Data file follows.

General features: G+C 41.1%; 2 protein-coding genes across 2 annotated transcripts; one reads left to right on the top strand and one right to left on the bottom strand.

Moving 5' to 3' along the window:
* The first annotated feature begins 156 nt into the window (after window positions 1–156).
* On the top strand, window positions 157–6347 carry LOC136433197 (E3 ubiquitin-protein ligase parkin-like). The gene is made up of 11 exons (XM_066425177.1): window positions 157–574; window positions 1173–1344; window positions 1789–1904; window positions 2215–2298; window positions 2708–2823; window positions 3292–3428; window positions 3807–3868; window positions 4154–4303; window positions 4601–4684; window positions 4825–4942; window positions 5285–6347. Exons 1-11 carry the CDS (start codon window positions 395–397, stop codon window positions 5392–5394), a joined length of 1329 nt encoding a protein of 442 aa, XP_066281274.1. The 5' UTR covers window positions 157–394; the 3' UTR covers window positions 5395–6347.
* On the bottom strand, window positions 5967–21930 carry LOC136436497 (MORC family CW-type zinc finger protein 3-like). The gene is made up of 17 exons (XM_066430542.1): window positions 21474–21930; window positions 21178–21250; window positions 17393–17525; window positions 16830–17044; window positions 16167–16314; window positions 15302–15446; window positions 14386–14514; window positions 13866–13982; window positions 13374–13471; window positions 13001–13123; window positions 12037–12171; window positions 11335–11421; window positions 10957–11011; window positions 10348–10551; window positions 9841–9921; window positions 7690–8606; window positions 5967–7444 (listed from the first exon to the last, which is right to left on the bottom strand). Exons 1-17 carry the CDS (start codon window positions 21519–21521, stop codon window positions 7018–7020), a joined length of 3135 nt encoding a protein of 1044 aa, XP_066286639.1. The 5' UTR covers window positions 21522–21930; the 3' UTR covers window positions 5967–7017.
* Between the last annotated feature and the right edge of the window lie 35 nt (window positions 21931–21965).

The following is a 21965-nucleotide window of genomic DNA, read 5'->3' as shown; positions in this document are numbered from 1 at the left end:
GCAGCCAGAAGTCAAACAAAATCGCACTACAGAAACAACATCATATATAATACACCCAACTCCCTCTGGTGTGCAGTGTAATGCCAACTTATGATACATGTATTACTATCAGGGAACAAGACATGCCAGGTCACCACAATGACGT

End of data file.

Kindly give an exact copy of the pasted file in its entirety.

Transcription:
General features: G+C 41.1%; 2 protein-coding genes across 2 annotated transcripts; one reads left to right on the top strand and one right to left on the bottom strand.

Moving 5' to 3' along the window:
* The first annotated feature begins 156 nt into the window (after window positions 1–156).
* On the top strand, window positions 157–6347 carry LOC136433197 (E3 ubiquitin-protein ligase parkin-like). The gene is made up of 11 exons (XM_066425177.1): window positions 157–574; window positions 1173–1344; window positions 1789–1904; window positions 2215–2298; window positions 2708–2823; window positions 3292–3428; window positions 3807–3868; window positions 4154–4303; window positions 4601–4684; window positions 4825–4942; window positions 5285–6347. Exons 1-11 carry the CDS (start codon window positions 395–397, stop codon window positions 5392–5394), a joined length of 1329 nt encoding a protein of 442 aa, XP_066281274.1. The 5' UTR covers window positions 157–394; the 3' UTR covers window positions 5395–6347.
* On the bottom strand, window positions 5967–21930 carry LOC136436497 (MORC family CW-type zinc finger protein 3-like). The gene is made up of 17 exons (XM_066430542.1): window positions 21474–21930; window positions 21178–21250; window positions 17393–17525; window positions 16830–17044; window positions 16167–16314; window positions 15302–15446; window positions 14386–14514; window positions 13866–13982; window positions 13374–13471; window positions 13001–13123; window positions 12037–12171; window positions 11335–11421; window positions 10957–11011; window positions 10348–10551; window positions 9841–9921; window positions 7690–8606; window positions 5967–7444 (listed from the first exon to the last, which is right to left on the bottom strand). Exons 1-17 carry the CDS (start codon window positions 21519–21521, stop codon window positions 7018–7020), a joined length of 3135 nt encoding a protein of 1044 aa, XP_066286639.1. The 5' UTR covers window positions 21522–21930; the 3' UTR covers window positions 5967–7017.
* Between the last annotated feature and the right edge of the window lie 35 nt (window positions 21931–21965).

The following is a 21965-nucleotide window of genomic DNA, read 5'->3' as shown; positions in this document are numbered from 1 at the left end:
GCAGCCAGAAGTCAAACAAAATCGCACTACAGAAACAACATCATATATAATACACCCAACTCCCTCTGGTGTGCAGTGTAATGCCAACTTATGATACATGTATTACTATCAGGGAACAAGACATGCCAGGTCACCACAATGACGT